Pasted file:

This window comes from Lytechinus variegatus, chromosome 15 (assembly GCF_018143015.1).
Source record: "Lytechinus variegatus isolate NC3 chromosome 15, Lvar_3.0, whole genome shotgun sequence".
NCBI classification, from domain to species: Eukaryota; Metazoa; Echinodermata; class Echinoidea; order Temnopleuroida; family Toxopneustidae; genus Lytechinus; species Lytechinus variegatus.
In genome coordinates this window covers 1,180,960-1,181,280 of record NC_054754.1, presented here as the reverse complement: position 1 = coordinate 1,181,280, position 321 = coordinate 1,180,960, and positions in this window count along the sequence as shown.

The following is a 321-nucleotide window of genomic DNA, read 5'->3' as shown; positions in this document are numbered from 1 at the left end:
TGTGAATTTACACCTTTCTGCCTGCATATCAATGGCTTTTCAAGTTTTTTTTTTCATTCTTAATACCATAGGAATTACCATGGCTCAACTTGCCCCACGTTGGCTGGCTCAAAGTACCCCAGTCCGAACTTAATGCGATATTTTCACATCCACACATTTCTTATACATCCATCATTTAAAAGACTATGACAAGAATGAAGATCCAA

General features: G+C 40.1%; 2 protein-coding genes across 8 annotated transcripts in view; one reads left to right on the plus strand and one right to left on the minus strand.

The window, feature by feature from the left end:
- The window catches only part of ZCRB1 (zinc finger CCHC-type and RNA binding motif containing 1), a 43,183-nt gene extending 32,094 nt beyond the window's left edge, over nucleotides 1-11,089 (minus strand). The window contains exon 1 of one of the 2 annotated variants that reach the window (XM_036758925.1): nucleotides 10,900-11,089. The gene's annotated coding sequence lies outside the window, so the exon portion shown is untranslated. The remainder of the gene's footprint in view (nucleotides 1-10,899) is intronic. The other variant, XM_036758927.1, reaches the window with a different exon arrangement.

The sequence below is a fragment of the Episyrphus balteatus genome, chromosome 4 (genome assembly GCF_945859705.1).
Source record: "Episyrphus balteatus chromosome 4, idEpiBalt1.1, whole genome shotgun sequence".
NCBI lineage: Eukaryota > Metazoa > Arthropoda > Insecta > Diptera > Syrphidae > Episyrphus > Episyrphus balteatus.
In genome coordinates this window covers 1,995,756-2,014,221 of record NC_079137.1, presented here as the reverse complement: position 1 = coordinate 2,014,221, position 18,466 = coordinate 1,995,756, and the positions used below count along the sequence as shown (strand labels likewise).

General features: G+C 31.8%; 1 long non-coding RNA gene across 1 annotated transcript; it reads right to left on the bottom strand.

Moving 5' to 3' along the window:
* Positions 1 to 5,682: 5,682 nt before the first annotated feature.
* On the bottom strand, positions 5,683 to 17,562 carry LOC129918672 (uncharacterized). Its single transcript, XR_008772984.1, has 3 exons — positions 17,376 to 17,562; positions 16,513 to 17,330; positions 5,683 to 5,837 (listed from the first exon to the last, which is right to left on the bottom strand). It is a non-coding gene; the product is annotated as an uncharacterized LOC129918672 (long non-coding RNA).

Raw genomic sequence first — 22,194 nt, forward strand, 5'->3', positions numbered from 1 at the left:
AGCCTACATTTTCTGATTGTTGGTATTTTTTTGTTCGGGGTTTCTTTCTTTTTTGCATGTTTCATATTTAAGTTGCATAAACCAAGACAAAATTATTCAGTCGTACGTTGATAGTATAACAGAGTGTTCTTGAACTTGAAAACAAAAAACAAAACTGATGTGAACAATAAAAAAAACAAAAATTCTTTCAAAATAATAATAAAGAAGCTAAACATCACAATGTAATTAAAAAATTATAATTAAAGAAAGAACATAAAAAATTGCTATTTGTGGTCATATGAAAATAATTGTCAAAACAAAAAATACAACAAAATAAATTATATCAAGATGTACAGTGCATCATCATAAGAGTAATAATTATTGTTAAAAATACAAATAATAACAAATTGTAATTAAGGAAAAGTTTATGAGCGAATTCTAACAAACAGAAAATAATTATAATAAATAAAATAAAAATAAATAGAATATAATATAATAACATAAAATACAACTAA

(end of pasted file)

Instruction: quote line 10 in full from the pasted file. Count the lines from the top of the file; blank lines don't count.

The sequence below is a fragment of the Episyrphus balteatus genome, chromosome 4 (genome assembly GCF_945859705.1).